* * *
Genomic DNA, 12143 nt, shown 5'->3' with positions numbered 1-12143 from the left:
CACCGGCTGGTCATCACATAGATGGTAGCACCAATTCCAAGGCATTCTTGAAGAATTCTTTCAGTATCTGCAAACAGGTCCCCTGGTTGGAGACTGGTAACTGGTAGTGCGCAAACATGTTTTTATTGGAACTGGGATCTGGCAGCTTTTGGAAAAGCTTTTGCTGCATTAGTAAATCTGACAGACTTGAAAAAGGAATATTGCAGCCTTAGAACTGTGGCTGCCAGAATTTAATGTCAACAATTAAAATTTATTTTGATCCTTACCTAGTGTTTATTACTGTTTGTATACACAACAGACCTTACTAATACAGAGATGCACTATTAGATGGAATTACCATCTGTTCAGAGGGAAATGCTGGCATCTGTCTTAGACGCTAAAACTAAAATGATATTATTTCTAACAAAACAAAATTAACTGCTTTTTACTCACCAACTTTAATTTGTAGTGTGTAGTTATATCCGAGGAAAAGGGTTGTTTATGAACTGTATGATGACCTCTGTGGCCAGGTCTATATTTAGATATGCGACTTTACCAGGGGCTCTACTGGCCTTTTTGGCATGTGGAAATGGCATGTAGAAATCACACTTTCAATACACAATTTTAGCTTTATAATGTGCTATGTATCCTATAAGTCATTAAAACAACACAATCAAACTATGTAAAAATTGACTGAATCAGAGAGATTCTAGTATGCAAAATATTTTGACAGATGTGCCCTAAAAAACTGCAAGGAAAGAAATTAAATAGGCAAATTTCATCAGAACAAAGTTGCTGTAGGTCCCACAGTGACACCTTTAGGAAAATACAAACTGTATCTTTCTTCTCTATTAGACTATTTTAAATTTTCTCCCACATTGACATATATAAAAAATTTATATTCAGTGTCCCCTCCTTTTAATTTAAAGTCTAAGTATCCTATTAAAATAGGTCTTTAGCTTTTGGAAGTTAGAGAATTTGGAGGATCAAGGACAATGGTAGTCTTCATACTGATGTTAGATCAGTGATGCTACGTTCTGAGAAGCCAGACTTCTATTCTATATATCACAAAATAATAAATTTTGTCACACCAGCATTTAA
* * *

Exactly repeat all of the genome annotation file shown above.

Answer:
Genomic DNA, 12143 nt, shown 5'->3' with positions numbered 1-12143 from the left:
CACCGGCTGGTCATCACATAGATGGTAGCACCAATTCCAAGGCATTCTTGAAGAATTCTTTCAGTATCTGCAAACAGGTCCCCTGGTTGGAGACTGGTAACTGGTAGTGCGCAAACATGTTTTTATTGGAACTGGGATCTGGCAGCTTTTGGAAAAGCTTTTGCTGCATTAGTAAATCTGACAGACTTGAAAAAGGAATATTGCAGCCTTAGAACTGTGGCTGCCAGAATTTAATGTCAACAATTAAAATTTATTTTGATCCTTACCTAGTGTTTATTACTGTTTGTATACACAACAGACCTTACTAATACAGAGATGCACTATTAGATGGAATTACCATCTGTTCAGAGGGAAATGCTGGCATCTGTCTTAGACGCTAAAACTAAAATGATATTATTTCTAACAAAACAAAATTAACTGCTTTTTACTCACCAACTTTAATTTGTAGTGTGTAGTTATATCCGAGGAAAAGGGTTGTTTATGAACTGTATGATGACCTCTGTGGCCAGGTCTATATTTAGATATGCGACTTTACCAGGGGCTCTACTGGCCTTTTTGGCATGTGGAAATGGCATGTAGAAATCACACTTTCAATACACAATTTTAGCTTTATAATGTGCTATGTATCCTATAAGTCATTAAAACAACACAATCAAACTATGTAAAAATTGACTGAATCAGAGAGATTCTAGTATGCAAAATATTTTGACAGATGTGCCCTAAAAAACTGCAAGGAAAGAAATTAAATAGGCAAATTTCATCAGAACAAAGTTGCTGTAGGTCCCACAGTGACACCTTTAGGAAAATACAAACTGTATCTTTCTTCTCTATTAGACTATTTTAAATTTTCTCCCACATTGACATATATAAAAAATTTATATTCAGTGTCCCCTCCTTTTAATTTAAAGTCTAAGTATCCTATTAAAATAGGTCTTTAGCTTTTGGAAGTTAGAGAATTTGGAGGATCAAGGACAATGGTAGTCTTCATACTGATGTTAGATCAGTGATGCTACGTTCTGAGAAGCCAGACTTCTATTCTATATATCACAAAATAATAAATTTTGTCACACCAGCATTTAA